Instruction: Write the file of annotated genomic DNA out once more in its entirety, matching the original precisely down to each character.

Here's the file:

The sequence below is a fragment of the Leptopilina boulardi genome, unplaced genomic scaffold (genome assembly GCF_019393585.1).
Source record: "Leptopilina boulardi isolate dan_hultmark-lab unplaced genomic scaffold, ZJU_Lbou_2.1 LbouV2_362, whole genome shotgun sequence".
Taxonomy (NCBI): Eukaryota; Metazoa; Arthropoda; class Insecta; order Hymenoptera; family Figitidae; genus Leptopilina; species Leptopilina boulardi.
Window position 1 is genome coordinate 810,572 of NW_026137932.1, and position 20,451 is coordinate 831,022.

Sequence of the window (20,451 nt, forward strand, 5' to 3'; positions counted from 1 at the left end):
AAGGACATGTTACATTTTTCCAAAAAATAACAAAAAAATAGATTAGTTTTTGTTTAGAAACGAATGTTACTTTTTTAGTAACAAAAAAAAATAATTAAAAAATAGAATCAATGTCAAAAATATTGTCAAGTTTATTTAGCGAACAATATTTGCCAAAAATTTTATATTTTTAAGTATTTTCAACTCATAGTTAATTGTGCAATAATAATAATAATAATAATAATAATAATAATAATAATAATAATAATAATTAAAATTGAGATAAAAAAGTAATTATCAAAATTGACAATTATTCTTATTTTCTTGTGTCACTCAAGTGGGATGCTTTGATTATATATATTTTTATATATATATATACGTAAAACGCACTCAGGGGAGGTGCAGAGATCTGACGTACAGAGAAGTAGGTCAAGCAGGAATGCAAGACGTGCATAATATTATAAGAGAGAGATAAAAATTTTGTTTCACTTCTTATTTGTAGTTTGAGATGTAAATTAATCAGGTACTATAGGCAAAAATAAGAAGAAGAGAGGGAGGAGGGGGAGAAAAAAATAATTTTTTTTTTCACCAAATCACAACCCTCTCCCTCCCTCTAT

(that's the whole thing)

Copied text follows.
The sequence below is a fragment of the Leptopilina boulardi genome, unplaced genomic scaffold (genome assembly GCF_019393585.1).
Source record: "Leptopilina boulardi isolate dan_hultmark-lab unplaced genomic scaffold, ZJU_Lbou_2.1 LbouV2_362, whole genome shotgun sequence".
Taxonomy (NCBI): Eukaryota; Metazoa; Arthropoda; class Insecta; order Hymenoptera; family Figitidae; genus Leptopilina; species Leptopilina boulardi.
Window position 1 is genome coordinate 810,572 of NW_026137932.1, and position 20,451 is coordinate 831,022.

Sequence of the window (20,451 nt, forward strand, 5' to 3'; positions counted from 1 at the left end):
AAGGACATGTTACATTTTTCCAAAAAATAACAAAAAAATAGATTAGTTTTTGTTTAGAAACGAATGTTACTTTTTTAGTAACAAAAAAAAATAATTAAAAAATAGAATCAATGTCAAAAATATTGTCAAGTTTATTTAGCGAACAATATTTGCCAAAAATTTTATATTTTTAAGTATTTTCAACTCATAGTTAATTGTGCAATAATAATAATAATAATAATAATAATAATAATAATAATAATAATAATAATTAAAATTGAGATAAAAAAGTAATTATCAAAATTGACAATTATTCTTATTTTCTTGTGTCACTCAAGTGGGATGCTTTGATTATATATATTTTTATATATATATATACGTAAAACGCACTCAGGGGAGGTGCAGAGATCTGACGTACAGAGAAGTAGGTCAAGCAGGAATGCAAGACGTGCATAATATTATAAGAGAGAGATAAAAATTTTGTTTCACTTCTTATTTGTAGTTTGAGATGTAAATTAATCAGGTACTATAGGCAAAAATAAGAAGAAGAGAGGGAGGAGGGGGAGAAAAAAATAATTTTTTTTTTCACCAAATCACAACCCTCTCCCTCCCTCTAT